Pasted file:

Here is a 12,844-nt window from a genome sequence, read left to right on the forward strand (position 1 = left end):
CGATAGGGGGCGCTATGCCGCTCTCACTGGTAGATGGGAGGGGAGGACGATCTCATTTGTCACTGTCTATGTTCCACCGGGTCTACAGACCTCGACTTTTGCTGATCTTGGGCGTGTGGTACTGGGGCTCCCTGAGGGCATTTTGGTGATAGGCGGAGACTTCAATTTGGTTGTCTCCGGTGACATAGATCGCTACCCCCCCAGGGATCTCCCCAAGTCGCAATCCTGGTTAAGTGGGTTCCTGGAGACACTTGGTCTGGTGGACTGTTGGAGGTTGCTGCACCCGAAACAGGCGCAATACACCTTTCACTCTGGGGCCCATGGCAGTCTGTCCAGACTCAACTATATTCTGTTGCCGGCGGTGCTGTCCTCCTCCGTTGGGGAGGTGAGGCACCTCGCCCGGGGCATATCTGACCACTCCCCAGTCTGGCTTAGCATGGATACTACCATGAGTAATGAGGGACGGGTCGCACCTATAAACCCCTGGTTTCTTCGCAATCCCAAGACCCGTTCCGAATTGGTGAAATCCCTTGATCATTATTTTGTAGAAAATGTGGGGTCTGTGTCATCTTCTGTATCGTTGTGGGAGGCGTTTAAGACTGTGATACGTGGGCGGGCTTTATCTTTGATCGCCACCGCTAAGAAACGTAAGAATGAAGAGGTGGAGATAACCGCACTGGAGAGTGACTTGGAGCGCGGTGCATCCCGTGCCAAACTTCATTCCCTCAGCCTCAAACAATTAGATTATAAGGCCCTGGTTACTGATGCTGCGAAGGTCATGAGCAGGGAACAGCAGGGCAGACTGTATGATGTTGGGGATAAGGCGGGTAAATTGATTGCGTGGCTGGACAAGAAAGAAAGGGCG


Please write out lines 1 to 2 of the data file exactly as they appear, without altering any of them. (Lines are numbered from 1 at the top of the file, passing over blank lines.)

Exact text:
Here is a 12,844-nt window from a genome sequence, read left to right on the forward strand (position 1 = left end):
CGATAGGGGGCGCTATGCCGCTCTCACTGGTAGATGGGAGGGGAGGACGATCTCATTTGTCACTGTCTATGTTCCACCGGGTCTACAGACCTCGACTTTTGCTGATCTTGGGCGTGTGGTACTGGGGCTCCCTGAGGGCATTTTGGTGATAGGCGGAGACTTCAATTTGGTTGTCTCCGGTGACATAGATCGCTACCCCCCCAGGGATCTCCCCAAGTCGCAATCCTGGTTAAGTGGGTTCCTGGAGACACTTGGTCTGGTGGACTGTTGGAGGTTGCTGCACCCGAAACAGGCGCAATACACCTTTCACTCTGGGGCCCATGGCAGTCTGTCCAGACTCAACTATATTCTGTTGCCGGCGGTGCTGTCCTCCTCCGTTGGGGAGGTGAGGCACCTCGCCCGGGGCATATCTGACCACTCCCCAGTCTGGCTTAGCATGGATACTACCATGAGTAATGAGGGACGGGTCGCACCTATAAACCCCTGGTTTCTTCGCAATCCCAAGACCCGTTCCGAATTGGTGAAATCCCTTGATCATTATTTTGTAGAAAATGTGGGGTCTGTGTCATCTTCTGTATCGTTGTGGGAGGCGTTTAAGACTGTGATACGTGGGCGGGCTTTATCTTTGATCGCCACCGCTAAGAAACGTAAGAATGAAGAGGTGGAGATAACCGCACTGGAGAGTGACTTGGAGCGCGGTGCATCCCGTGCCAAACTTCATTCCCTCAGCCTCAAACAATTAGATTATAAGGCCCTGGTTACTGATGCTGCGAAGGTCATGAGCAGGGAACAGCAGGGCAGACTGTATGATGTTGGGGATAAGGCGGGTAAATTGATTGCGTGGCTGGACAAGAAAGAAAGGGCG